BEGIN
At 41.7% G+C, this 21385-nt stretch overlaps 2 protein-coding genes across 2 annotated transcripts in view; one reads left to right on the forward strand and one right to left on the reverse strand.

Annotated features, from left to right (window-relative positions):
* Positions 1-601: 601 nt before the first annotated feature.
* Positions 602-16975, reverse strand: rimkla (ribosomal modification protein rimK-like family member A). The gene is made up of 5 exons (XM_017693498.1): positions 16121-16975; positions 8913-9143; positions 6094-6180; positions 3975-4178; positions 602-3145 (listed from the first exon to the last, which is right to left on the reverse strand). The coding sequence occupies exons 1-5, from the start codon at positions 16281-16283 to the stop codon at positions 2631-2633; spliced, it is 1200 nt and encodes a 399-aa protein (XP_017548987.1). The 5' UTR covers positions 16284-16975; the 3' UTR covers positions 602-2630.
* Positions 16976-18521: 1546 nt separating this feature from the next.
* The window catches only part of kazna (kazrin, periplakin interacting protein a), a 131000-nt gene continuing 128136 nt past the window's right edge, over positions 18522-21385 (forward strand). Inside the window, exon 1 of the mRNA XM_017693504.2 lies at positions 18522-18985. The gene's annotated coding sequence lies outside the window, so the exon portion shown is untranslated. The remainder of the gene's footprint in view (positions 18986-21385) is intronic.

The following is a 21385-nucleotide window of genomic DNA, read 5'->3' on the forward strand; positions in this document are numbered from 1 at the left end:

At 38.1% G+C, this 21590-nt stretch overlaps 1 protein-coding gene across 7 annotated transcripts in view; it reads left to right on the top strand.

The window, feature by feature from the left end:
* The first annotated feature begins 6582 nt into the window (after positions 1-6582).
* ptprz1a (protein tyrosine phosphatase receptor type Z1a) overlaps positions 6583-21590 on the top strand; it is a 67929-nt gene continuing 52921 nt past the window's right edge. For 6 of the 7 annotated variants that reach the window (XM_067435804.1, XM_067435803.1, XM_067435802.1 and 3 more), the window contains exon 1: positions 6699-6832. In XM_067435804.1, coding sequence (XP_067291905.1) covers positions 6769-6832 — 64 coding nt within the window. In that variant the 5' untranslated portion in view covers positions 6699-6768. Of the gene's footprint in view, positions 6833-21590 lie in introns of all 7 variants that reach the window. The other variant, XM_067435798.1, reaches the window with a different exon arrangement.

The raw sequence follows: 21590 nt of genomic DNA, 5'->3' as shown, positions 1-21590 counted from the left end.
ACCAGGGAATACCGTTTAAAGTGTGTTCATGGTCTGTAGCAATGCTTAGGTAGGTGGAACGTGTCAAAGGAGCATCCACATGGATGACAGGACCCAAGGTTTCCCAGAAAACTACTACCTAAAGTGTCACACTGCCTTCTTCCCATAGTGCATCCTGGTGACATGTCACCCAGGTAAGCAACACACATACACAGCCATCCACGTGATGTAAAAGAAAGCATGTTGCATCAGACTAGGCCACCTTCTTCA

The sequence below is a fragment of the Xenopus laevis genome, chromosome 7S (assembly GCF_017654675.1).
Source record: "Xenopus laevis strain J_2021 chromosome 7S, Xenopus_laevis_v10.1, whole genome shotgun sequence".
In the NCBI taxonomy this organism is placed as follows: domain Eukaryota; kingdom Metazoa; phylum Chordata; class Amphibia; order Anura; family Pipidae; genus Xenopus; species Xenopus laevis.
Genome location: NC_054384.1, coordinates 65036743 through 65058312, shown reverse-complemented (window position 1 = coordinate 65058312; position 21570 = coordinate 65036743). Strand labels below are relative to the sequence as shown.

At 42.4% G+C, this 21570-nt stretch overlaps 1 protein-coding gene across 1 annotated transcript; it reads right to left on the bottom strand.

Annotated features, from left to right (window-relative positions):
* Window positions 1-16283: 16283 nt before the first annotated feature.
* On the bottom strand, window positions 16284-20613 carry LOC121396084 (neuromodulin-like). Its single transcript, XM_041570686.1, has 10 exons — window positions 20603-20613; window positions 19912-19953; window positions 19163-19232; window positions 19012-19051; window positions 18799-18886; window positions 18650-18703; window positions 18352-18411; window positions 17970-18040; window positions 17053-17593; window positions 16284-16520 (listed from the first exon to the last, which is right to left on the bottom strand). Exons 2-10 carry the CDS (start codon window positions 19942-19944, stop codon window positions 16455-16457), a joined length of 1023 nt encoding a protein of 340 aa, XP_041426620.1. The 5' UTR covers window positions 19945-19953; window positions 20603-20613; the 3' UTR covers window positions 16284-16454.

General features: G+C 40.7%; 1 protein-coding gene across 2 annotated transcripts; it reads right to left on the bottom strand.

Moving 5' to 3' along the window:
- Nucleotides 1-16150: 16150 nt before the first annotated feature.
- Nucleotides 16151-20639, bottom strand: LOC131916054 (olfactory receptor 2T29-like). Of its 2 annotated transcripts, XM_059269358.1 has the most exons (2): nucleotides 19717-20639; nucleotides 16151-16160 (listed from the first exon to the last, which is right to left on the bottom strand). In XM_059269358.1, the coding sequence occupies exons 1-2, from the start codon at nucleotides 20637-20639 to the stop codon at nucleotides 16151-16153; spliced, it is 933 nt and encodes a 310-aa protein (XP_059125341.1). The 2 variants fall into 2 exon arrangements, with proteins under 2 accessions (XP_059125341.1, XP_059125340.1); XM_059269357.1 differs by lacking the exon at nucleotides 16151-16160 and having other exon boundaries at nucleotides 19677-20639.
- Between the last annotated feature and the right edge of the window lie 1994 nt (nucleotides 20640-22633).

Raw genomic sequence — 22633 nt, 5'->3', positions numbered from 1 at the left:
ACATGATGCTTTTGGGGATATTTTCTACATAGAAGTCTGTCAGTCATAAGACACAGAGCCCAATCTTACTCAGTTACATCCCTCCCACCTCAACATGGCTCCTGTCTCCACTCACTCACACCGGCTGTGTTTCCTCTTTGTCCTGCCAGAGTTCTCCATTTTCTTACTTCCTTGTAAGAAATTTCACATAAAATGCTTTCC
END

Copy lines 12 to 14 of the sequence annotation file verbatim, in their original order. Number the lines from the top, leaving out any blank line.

The raw sequence follows: 21590 nt of genomic DNA, 5'->3' as shown, positions 1-21590 counted from the left end.
ACCAGGGAATACCGTTTAAAGTGTGTTCATGGTCTGTAGCAATGCTTAGGTAGGTGGAACGTGTCAAAGGAGCATCCACATGGATGACAGGACCCAAGGTTTCCCAGAAAACTACTACCTAAAGTGTCACACTGCCTTCTTCCCATAGTGCATCCTGGTGACATGTCACCCAGGTAAGCAACACACATACACAGCCATCCACGTGATGTAAAAGAAAGCATGTTGCATCAGACTAGGCCACCTTCTTCA

The sequence below is a fragment of the Xenopus laevis genome, chromosome 7S (assembly GCF_017654675.1).